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Journalist Kimberly Dozier Shares Harrowing Story With Students

Kimberly Dozier, a former CBS News correspondent and current The Daily Beast contributor, spoke on campus Wednesday as part of the Foster-Foreman Conference of Distinguished Writers. The General Omar N. Bradley Chair in Strategic Leadership at Penn State Law, Dozier shared her experiences reporting on the Iraq War with students and faculty in attendance.

Dozier is an incredibly talented journalist, garnering a laundry list of awards and accolades over the course of her career, including the Edward R. Murrow Award and Peabody Award recognitions. Dozier discussed some of her work prior to covering the Iraq War, while reading passages from her book, Breathing the Fire: Fighting To Survive, and Get Back to the Fight aloud to the audience.

Dozier was severely injured while on assignment in Iraq after a car bomb exploded near the patrol she was following. The blast killed an American soldier and his Iraqi translator, along with Paul Douglas and James Brolan, Dozier’s cameraman and sound technician. Dozier survived the blast, but shattered both femurs and cut her femoral artery as a result of the shrapnel launched from the blast.

She was first taken to the Baghdad Combat Support Hospital, only to be shipped to the Landstuhl Regional Medical Center in Germany. There, she received skin grafts for her burns, had shrapnel removed from her skull, and had her shattered femurs reconstructed with metal rods. Miraculously, Dozier made a full recovery, and now runs in 10K races to support charitable initiatives for injured veterans. Images of the shrapnel that littered her body lay fresh in her mind as she recounted the incident in a passage from her book.

“I became aware of the countless other souvenirs left behind, lodged in my body by the bomb,” said Dozier. “In my right hand and arms, I could see red and black flecks of shrapnel laying under the skin. In my X-rays, you could actually see some marble sized chunks of molten car metal floating in my hip, a couple in my leg. There was even a small speck on the bridge of my nose, and a couple tracing the outline of my jaw.”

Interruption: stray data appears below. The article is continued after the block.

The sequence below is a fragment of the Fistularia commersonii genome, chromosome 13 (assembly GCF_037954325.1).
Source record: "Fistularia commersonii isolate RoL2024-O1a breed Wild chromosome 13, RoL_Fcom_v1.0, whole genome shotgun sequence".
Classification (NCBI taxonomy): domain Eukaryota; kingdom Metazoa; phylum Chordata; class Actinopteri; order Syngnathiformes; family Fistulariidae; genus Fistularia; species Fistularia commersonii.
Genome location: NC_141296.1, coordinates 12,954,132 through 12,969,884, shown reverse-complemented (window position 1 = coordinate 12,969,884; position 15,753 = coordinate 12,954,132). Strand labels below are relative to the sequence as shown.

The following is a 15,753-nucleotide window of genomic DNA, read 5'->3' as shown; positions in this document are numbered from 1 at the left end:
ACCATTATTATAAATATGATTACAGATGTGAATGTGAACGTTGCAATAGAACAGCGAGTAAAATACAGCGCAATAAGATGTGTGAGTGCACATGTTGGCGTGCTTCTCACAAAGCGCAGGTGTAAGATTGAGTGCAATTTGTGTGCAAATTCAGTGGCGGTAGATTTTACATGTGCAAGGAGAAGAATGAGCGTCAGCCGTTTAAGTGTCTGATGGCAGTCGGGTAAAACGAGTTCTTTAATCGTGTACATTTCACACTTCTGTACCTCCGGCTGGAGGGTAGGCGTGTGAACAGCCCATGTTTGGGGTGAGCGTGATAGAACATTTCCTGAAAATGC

After her presentation, Dozier fielded a handful of questions from audience members, including a question regarding the most difficult part of her recovery process.

“In the hospital, the most difficult part was the marathon of multi-trauma,” said Dozier. “Every time I fixed one problem, there was another to fix. They were able to save my legs with large grafts, but then my body became infected with a multi-drug resistant bacteria, so they had to flood my body with Colistin, which is basically like pouring chlorine on your kidneys.”

Through it all, Dozier would return to Iraq as an intelligence writer for the Associated Press, and now works for The Daily Beast. Dozier provided stories from her experiences working in combat zones, touching on her experiences with soldiers, as well as the constant fear of ambush or attack. Dozier’s story is both influential and harrowing, and she captivated her audience as she spoke.

The Foster-Foreman conference, a biannual event hosted by the College of Communications, “attracts some of the best writers in the country to campus for free public lectures and to work in hands on and small-group sessions with students.”

Photo: Susan Watts/NY Daily News Archive via Getty Images

About the Author

David Abruzzese

David is a senior from Rochester, NY, nestled right in beautiful Western New York. He is majoring in Broadcast Journalism, and as an avid sports fan, he passionately supports the Buffalo Bills and Buffalo Sabres. He is the first Penn Stater from his family, and couldn’t be prouder to represent Penn State University. In his free time, he likes to alpine ski, and play golf. You can follow him on Twitter @abruz11, and can contact him via email at [email protected]


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